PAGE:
Jan 7, 2018

Record Southern California dry streak to end abruptly with strong storm; serious flood risk near Thomas Fire

Montecito, CA
USA
by
Daniel Swain
,
The California Weather Blog
A strong, well-positioned jet streak will generate favorable conditions for intense rain rates and possibly thunderstorms across SoCal. Image: NCEP via tropicaltidbits.com
A strong, well-positioned jet streak will generate favorable conditions for intense rain rates and possibly thunderstorms across SoCal. Image: NCEP via tropicaltidbits.com

As many Southern Californians are acutely aware, it has barely rained at all in this part of the state since February 2017. Despite the fact that winter 2016-2017 was fairly wet overall in SoCal (and near-record wet further to the north), the Pacific moisture stream shut off pretty abruptly by March–and the rains have yet to return to now-parched Southern California. In fact, the past ~300 days have been the driest such period on record across most of Southern California–including in Los Angeles proper, where the 0.69 inches of accumulated precipitation over that interval shattered the previous March-December record of 1.24 inches. Amidst this record dry spell, widespread (and late-season) record warm conditions have been reported–a combination that helped cause California’s most destructive fire season on record (the Thomas Fire, now California’s largest wildfire in modern history, is still not yet 100% contained as of January 7). As discussed in my last post, the cause of these record dry and warm conditions in SoCal has been the persistence (once again) of an unusually strong ridge of high pressure near the West Coast.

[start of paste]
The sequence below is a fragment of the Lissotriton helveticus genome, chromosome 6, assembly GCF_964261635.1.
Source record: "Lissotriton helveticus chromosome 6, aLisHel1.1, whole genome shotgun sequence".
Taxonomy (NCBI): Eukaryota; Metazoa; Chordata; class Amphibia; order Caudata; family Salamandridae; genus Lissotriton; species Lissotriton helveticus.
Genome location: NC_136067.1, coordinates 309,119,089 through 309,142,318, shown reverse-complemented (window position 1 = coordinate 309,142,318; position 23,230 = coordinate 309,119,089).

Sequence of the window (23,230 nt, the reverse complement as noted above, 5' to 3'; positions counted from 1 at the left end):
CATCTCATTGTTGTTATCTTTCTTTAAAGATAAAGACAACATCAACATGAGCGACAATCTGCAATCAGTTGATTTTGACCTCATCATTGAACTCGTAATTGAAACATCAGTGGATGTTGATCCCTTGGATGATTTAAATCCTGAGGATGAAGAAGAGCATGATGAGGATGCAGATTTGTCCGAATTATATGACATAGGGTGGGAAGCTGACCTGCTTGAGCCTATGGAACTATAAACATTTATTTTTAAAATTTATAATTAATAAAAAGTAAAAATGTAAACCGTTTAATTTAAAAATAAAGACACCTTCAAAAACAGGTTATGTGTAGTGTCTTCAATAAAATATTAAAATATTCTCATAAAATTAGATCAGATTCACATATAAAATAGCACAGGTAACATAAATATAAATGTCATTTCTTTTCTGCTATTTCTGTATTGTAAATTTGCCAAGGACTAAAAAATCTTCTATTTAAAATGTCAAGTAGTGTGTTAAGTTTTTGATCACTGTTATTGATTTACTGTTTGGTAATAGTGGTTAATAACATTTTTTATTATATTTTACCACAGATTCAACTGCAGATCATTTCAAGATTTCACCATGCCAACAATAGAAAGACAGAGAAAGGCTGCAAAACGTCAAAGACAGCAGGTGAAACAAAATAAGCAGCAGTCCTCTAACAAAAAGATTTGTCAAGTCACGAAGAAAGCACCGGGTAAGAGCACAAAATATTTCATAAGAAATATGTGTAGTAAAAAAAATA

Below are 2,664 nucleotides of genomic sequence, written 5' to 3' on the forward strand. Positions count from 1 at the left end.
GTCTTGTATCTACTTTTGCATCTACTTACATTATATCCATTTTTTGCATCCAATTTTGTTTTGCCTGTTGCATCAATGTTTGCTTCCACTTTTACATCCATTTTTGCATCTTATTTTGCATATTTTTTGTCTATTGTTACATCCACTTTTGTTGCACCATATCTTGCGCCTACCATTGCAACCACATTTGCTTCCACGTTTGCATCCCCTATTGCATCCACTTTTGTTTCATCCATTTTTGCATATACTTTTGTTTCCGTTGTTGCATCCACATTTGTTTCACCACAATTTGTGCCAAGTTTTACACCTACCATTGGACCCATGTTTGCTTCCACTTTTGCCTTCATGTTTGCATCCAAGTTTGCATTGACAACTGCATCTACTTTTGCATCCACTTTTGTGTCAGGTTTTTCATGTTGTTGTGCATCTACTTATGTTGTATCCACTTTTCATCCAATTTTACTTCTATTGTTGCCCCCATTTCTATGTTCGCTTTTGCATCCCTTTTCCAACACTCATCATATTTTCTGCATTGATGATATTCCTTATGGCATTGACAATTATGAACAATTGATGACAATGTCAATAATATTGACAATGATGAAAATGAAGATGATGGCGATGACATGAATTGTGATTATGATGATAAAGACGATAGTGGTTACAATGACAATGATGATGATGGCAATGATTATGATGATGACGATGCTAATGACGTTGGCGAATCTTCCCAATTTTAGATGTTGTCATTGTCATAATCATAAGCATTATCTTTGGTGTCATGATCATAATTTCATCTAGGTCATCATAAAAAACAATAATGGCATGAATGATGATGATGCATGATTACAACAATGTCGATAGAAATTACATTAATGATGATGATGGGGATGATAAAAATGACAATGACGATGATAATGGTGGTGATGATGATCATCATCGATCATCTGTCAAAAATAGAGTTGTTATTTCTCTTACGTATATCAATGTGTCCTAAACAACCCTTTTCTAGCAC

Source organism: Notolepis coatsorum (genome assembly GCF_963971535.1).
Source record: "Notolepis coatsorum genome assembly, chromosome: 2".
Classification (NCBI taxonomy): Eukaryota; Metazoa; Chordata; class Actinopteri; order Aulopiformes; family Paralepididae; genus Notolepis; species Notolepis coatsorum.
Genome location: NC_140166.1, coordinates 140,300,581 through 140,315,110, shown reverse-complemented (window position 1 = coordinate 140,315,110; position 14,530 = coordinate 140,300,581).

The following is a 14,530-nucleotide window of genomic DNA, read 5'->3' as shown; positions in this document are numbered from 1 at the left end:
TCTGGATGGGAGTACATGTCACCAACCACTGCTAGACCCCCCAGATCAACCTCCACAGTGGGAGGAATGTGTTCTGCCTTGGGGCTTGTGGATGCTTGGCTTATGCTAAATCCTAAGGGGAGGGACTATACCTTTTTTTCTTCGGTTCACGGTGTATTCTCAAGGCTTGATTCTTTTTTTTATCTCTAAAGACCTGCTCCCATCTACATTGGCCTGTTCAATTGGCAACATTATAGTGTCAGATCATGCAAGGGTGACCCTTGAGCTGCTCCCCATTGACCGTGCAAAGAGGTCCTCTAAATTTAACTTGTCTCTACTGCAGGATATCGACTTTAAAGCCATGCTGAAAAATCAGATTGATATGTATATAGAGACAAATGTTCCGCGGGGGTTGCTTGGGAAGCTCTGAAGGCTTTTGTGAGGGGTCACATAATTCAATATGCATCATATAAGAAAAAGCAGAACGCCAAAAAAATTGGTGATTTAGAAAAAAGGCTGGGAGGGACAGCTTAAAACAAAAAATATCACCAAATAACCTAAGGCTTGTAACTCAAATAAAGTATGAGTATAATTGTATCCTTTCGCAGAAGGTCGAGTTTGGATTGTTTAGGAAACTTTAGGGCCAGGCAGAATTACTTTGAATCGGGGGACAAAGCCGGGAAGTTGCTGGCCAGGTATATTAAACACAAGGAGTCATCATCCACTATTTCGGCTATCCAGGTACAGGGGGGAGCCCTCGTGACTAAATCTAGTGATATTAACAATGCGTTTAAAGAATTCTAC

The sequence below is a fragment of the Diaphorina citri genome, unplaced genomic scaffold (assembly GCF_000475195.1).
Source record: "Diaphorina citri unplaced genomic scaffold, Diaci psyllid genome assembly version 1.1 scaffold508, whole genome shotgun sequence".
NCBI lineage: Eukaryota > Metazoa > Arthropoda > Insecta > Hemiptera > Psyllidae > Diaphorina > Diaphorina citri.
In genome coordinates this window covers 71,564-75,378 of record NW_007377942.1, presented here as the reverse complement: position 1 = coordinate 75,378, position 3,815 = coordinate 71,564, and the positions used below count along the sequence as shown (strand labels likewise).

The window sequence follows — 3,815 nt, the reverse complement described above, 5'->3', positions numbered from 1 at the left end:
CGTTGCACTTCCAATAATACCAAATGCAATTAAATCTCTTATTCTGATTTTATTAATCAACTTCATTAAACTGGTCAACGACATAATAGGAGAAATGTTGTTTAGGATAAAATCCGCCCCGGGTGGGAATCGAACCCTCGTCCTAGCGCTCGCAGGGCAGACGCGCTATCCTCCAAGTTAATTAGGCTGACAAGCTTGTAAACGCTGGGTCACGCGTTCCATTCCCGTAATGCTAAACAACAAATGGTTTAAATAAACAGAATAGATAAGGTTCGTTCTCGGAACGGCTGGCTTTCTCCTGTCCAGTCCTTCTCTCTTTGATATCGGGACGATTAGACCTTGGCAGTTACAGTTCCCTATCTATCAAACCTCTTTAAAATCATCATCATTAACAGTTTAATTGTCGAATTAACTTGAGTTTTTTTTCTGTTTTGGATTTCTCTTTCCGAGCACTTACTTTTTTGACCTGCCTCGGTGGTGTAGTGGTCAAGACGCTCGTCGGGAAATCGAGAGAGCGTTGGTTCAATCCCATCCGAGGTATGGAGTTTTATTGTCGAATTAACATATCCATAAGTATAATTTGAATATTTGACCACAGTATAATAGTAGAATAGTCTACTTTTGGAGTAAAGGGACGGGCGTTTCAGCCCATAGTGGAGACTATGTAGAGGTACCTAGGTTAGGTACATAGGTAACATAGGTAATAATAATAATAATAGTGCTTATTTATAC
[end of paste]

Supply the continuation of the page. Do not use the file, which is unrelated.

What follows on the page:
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Well, I have some good news (for most folks) and some bad news (for anyone living near the numerous recent wildfire burn scars in the state): rain will finally be returning, in fairly dramatic fashion, over the next 24 hours to the entire state. An impressively strong storm system is currently taking shape off the California coast, fueled by a burst of jet stream energy that has finally broken through the persistent West Coast ridge. 

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While under normal circumstances this storm system would be a largely positive development–bringing much-needed water to parched Southern California–very recent severe wildfire activity will present a high risk of serious, perhaps life-threatening conditions in some places. The region of greatest concern is the region within and near the Thomas Fire burn scar in Ventura and Santa Barbara Counties. The region burned by this wildfire is enormous (around 275,000 acres, or 425 square miles) and extends across vast tracts of wilderness, agricultural lands, and even some urban areas on the margins of Santa Barbara, Ventura, Santa Paula, and Ojai. The confluence of very high burn intensity on the steep slopes above the Ojai Valley, plus a substantial human population in the town of Ojai itself, presents an especially high level of concern. But even areas miles away from the primary burn areas many see significant flood-related impacts from this intense storm event.